In further carrying out the invention, the corner moldings each have latch and hook mechanisms for facilitating positioning and mounting of the corner moldings in predetermined relation to the previously installed wall panels and corner moldings and for reliably retaining the corner moldings in mounted position. To this end, each corner molding 12 has a mounting and latch mechanism 28 that extends upwardly and forwardly from the upper marginal edge regions of the building elements 21 and a latch engaging hook 29 that extends rearwardly of the corner molding adjacent a lower end thereof. The latch and mounting mechanism 28 in this case comprises a pair of mounting flanges 31 which extend upwardly from upper peripheral edges of the simulated building elements of the corner molding 12 in right angle relation to each other and a forwardly protruding latch 30 disposed centrally at near an upper end of the mounting flanges 31. The mounting flanges 31 are positionable on the wall surfaces 11 about the corner and each are formed with a pair of longitudinally aligned fastener receiving apertures 31 a, although each corner molding may be reliably secured to the wall surfaces using the two upper most fastening receiving apertures 31 a. The lower two apertures 31 a may be backup apertures in case of a metal or other instruction that would prevent use of the top fastening apertures. Reinforcing ribs 32 extend downwardly from the mounting flange into blended relation with rear sides of the building elements.
The latch 30 in this case comprises a forwardly extending latch structure, having right angled walls 30 a for defining a downwardly opening hook receiving aperture 34 in an underside thereof. Reinforcing ribs 35 extend between the upper peripheral portion of the mounting flanges 29 and an upper wall that supports and encloses a top side of the latch.
The latch hook 29 of each corner molding 12 in this case has an upwardly extending V-shape defined by a pair of right angle flanges sized complementary to the downwardly opening hook receiving aperture 34 of the latch 30. The latch hook 29 is supported by a horizontal mounting flange 38 that projects rearwardly of the corner molding, which in turn is supported by four parallel reinforcing ribs 39 that extend between the rear walls of the corner molding and the under side of the horizontal flange 38. The horizontal mounting flange 38 in this case is formed with recesses between the reinforcing ribs 39 to permit air circulation and water drainage in the event that moisture should get behind the corner molding.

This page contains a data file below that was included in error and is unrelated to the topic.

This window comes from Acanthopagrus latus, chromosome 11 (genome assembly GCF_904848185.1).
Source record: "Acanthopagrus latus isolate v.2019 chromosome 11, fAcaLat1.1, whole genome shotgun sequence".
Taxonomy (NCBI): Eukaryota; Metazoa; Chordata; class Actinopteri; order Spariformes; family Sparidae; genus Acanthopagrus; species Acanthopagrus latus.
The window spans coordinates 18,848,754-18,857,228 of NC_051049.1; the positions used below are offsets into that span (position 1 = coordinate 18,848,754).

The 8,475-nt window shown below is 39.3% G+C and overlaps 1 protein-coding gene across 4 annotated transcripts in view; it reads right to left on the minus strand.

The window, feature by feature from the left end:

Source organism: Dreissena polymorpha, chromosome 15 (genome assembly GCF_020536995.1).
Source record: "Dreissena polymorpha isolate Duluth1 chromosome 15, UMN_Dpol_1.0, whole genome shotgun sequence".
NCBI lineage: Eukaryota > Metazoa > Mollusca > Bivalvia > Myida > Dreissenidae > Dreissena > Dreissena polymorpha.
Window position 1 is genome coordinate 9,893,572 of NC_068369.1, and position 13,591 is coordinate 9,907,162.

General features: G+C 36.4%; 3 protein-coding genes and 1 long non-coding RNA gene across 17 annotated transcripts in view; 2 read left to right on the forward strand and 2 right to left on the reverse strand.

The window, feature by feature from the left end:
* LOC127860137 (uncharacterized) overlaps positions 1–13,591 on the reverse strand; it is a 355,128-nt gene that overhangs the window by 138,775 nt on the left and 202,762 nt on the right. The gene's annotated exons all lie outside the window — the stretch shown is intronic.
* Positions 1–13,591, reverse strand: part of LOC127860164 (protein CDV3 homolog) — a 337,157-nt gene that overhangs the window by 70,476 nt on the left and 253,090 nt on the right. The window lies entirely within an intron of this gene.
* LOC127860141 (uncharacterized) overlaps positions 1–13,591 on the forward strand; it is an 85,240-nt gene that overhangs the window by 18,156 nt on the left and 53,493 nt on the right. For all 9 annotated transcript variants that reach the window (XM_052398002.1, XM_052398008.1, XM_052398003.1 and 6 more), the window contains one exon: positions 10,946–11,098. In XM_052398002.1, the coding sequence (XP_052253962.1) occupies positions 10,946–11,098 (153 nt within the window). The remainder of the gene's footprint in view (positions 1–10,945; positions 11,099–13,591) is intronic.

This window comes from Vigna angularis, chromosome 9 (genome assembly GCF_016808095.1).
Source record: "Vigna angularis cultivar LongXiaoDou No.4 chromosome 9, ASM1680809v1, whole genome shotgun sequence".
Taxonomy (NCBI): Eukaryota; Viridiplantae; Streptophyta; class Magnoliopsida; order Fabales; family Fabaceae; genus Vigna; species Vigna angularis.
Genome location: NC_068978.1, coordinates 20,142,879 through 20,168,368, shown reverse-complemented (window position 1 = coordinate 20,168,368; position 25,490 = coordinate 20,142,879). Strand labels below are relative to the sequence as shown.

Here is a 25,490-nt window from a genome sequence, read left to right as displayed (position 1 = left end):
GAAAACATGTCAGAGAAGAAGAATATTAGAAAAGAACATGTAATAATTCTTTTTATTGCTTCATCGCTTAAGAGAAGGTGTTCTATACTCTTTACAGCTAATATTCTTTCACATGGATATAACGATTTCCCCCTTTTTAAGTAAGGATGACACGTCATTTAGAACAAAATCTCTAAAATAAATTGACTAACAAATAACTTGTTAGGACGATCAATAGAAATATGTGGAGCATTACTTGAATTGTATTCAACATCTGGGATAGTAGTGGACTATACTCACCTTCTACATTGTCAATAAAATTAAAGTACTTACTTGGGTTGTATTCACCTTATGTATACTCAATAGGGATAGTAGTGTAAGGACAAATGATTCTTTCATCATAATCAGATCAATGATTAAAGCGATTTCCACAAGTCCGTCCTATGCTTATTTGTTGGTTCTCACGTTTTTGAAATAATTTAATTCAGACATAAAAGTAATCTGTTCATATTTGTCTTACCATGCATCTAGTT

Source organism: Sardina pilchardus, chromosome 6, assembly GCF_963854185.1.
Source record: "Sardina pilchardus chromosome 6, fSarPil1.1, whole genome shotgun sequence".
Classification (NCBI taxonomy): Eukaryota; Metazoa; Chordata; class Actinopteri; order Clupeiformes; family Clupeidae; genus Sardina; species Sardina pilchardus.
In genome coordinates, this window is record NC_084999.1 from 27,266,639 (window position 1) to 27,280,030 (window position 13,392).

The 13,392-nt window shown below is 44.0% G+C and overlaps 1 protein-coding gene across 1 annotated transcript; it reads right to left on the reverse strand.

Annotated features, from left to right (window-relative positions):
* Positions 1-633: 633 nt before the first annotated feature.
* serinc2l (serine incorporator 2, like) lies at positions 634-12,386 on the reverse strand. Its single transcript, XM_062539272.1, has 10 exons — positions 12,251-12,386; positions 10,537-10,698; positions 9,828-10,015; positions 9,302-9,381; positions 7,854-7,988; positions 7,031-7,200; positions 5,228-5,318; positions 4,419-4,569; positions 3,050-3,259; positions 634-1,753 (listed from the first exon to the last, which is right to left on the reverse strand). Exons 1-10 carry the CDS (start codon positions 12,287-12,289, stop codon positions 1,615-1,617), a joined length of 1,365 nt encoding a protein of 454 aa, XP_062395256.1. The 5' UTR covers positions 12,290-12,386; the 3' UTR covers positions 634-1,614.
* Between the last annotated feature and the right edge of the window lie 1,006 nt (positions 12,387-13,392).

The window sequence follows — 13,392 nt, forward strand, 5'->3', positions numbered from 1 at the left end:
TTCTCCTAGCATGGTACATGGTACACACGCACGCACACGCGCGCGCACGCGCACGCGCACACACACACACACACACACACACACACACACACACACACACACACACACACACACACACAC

The latch hook 29 is designed to inter-engage with the latch 30 of a previously mounted corner molding 12 for purposes of precisely aligning the coming molding in relation to a previously mounted corner molding 12 and to retain a building elements 21 of the corner molding in engaging relation with the building elements of the adjacent wall panels and the corner molding. As will become apparent, the upstanding hook 29 of each corner molding is positionable into the bottom opening aperture 34 of a previously installed corner molding 12 as an incident to upward positioning of the corner molding during its installation. Once properly positioned, the mounting flanges 31 can be nailed or screwed to the wall surfaces 11 and the lower end of the corner molding 12 will be captively retained by the interengaged hook and latch to prevent outward movement of the corner molding with respect to the underlying wall panels and the previously mounted corner molding.
In installing the wall covering 10, as indicated above, the wall panels 14 can be completely installed first, beginning with the lower-most course 20 a, without cumbersome handling of or assembly with the corner moldings 12. The edge 13 of each wall panel 14 adjacent the corner is cut straight and mounted a distance “d” from the corner edge sufficient to permit ultimate positioning of the mounting flanges 31 of the corner moldings 12 onto the wall surfaces 11. The successive courses 20 a, 20 b, 20 c of wall panels 14 are similarly installed all without handling of corner molding.
Following installation of the wall panels 14, the corner moldings 12 also are installed beginning with the lower-most corner molding. To facilitate installation of the first corner molding 12, a starting clip 40 similar to the mounting and latch mechanism 28 of the corner moldings 12 is utilized. The starting clip 40 includes a pair of perpendicularly oriented mounting flanges 41 formed with fastening apertures 42 and a forwardly directed latch 44 and hook receiving aperture 45, similar to that of corner molding 12. The starter clip 40 is mounted on the wall surfaces 11 adjacent the lower ends of the first course 20 a of wall panels 14, using either two or four fastener receiving apertures 42. Following mounting of the starting clip 40, the first corner molding 12 may be installed by sliding the corner molding 12 upwardly such that the hook 29 thereof engages the latch 44 of the starter clip 40 as the upper peripheral edges of the corner molding building elements are slid into underlying relation with the wall panel 12 in the course 20 b immediately above the corner molding 12. By appropriate positioning of the starter clip, upward insertion of the corner molding hook into the latch 44 of the starter clip 40 will locate and position the corner molding 12 in proper relation to the wall panels 14 of the first course 20 a such that it can be secured to the wall panel by screws, utilizing two of the mounting flange fastener receiving apertures 31. Engagement of the hook 29 with the starting clip latch 44 will retain the lower end of the corner molding 12 in overlying engagement with the wall panels 12 in the adjacent course 20 a.